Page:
The secret was barefoot or practically barefoot running. These tribespeople would run up rocky terrain for great distances every day practically with nothing but thin sandals strapped to their feet.

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Imagine running 100 miles in a pair of these.  Jeepers.  The book also went into the physiological reason that running this way might be better. It requires running on the your fore feet (instead of the traditional heal strike) which is like running with a spring hinge. It absorbs impact way better than heal strike running which shoots the force straight up your leg leaving your joints to brace the full impact.

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The book also went in depth about the running shoe industry and claimed that these well fitted thick souled shoes were locking our feet in place and not allowing for enough mobility which is why North American runners were way more prone to injury. A lot of blame was put on shoe corporations for creating a product that wasn’t really needed, which was weakening our bodies, increasing our risk of injury and thereby making us dependant on them to provide proper support.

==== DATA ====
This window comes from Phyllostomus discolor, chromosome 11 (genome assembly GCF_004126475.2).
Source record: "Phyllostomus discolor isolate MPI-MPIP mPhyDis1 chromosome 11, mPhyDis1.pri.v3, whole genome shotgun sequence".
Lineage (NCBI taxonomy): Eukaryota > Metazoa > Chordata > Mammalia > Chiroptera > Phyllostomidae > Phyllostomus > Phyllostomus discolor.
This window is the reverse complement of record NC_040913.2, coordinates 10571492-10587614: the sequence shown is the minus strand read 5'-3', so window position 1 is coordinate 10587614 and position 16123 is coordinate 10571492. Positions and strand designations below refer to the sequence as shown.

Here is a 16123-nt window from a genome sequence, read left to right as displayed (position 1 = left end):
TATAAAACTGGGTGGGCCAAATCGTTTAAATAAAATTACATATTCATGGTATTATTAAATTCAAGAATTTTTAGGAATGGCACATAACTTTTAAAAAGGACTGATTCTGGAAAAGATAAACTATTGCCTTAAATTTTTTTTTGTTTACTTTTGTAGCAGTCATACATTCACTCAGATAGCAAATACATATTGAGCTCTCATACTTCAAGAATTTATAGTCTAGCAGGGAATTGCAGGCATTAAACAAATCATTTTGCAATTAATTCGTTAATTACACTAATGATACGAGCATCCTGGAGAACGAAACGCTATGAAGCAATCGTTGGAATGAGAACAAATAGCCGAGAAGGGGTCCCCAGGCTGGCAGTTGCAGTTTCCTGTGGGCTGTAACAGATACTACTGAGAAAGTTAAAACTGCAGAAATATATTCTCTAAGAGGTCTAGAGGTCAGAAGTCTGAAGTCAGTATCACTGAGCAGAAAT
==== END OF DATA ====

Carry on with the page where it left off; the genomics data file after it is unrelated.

Well, like a hipster and his longboard, I hopped on.  It all seemed to make sense to me.  The minimal shoe craze had started and new minimal, or “barefoot”, shoes were becoming a new marketing tool for shoe companies. I bought a pair and immediately started running in them. The next day I was limping from calf pain due to over work. I persisted (and it persisted). I thought it was something neat and cool that I was trying and I was convinced it was the right thing to do. Despite the pain I kept running.